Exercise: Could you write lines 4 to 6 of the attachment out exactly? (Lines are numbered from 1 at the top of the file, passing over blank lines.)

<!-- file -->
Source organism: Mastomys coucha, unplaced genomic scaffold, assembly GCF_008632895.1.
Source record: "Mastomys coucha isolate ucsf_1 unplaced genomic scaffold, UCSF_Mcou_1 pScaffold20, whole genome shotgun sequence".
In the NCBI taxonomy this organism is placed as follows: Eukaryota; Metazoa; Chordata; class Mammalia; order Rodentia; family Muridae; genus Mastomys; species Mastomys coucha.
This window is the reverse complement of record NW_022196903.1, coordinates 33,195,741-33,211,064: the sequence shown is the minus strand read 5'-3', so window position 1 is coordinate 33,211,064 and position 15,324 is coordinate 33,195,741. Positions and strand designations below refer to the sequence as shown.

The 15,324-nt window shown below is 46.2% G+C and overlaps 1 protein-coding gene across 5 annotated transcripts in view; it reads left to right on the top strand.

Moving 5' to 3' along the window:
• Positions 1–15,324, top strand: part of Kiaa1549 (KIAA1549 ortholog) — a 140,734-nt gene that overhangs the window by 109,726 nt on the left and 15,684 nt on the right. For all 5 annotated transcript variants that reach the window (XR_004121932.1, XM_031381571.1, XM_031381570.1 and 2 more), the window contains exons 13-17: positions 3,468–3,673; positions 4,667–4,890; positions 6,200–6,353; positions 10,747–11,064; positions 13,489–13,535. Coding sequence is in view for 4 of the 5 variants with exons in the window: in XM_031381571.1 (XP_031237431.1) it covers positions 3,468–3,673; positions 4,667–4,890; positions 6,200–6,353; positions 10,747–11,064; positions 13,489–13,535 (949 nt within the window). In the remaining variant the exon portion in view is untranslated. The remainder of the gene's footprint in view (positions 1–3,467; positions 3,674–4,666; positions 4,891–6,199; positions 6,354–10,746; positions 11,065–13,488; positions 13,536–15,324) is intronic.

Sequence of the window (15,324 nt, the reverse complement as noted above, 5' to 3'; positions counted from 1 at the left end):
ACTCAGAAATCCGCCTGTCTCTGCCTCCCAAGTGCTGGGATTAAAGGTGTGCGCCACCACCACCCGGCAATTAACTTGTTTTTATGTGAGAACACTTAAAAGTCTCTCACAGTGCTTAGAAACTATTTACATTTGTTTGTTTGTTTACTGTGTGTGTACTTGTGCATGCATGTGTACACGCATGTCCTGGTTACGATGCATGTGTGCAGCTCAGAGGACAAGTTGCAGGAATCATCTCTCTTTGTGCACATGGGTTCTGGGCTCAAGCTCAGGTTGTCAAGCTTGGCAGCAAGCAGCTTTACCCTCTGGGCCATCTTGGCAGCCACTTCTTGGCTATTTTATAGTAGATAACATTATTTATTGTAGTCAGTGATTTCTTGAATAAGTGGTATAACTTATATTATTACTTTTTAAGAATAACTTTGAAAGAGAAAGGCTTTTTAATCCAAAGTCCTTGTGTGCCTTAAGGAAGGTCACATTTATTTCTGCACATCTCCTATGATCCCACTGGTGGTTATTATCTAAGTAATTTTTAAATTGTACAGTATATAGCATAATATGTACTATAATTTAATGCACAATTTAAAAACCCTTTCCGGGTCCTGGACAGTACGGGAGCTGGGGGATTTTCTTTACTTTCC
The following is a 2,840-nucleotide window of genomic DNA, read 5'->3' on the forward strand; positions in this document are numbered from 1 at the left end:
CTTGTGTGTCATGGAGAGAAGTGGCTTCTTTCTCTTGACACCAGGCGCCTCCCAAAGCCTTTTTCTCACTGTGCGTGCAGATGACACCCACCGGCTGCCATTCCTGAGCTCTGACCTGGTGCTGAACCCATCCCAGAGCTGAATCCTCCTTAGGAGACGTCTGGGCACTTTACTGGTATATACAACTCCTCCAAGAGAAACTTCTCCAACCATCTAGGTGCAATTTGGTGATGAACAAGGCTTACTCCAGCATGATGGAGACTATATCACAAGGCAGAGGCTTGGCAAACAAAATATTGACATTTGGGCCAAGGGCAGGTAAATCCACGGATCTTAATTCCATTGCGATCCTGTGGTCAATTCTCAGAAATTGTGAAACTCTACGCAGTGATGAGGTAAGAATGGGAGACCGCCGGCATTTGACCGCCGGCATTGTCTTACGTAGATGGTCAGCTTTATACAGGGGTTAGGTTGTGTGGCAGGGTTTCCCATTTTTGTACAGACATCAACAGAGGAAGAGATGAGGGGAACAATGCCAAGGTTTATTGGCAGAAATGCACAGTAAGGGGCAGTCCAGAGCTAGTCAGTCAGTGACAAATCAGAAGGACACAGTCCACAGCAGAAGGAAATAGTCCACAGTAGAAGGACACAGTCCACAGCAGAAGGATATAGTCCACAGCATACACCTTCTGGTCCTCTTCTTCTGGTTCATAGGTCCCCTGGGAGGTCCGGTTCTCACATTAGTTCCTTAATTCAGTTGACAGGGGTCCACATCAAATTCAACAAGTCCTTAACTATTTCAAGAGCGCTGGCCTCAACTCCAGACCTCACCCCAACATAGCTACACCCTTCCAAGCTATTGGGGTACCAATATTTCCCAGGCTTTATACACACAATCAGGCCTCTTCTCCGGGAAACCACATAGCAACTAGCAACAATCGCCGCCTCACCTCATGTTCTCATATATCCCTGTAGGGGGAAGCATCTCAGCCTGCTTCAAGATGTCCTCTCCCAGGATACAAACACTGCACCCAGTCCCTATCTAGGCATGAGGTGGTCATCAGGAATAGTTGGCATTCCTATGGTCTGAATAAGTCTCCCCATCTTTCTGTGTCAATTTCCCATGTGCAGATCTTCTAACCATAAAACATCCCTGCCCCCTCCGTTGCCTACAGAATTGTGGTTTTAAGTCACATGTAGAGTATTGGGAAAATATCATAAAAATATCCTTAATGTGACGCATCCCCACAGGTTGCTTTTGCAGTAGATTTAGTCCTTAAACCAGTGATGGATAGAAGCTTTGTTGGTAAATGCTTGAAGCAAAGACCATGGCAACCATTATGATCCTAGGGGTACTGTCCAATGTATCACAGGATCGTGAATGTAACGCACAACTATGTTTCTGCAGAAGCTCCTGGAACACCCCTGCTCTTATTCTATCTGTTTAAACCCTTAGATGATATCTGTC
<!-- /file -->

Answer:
This window is the reverse complement of record NW_022196903.1, coordinates 33,195,741-33,211,064: the sequence shown is the minus strand read 5'-3', so window position 1 is coordinate 33,211,064 and position 15,324 is coordinate 33,195,741. Positions and strand designations below refer to the sequence as shown.

The 15,324-nt window shown below is 46.2% G+C and overlaps 1 protein-coding gene across 5 annotated transcripts in view; it reads left to right on the top strand.

Moving 5' to 3' along the window: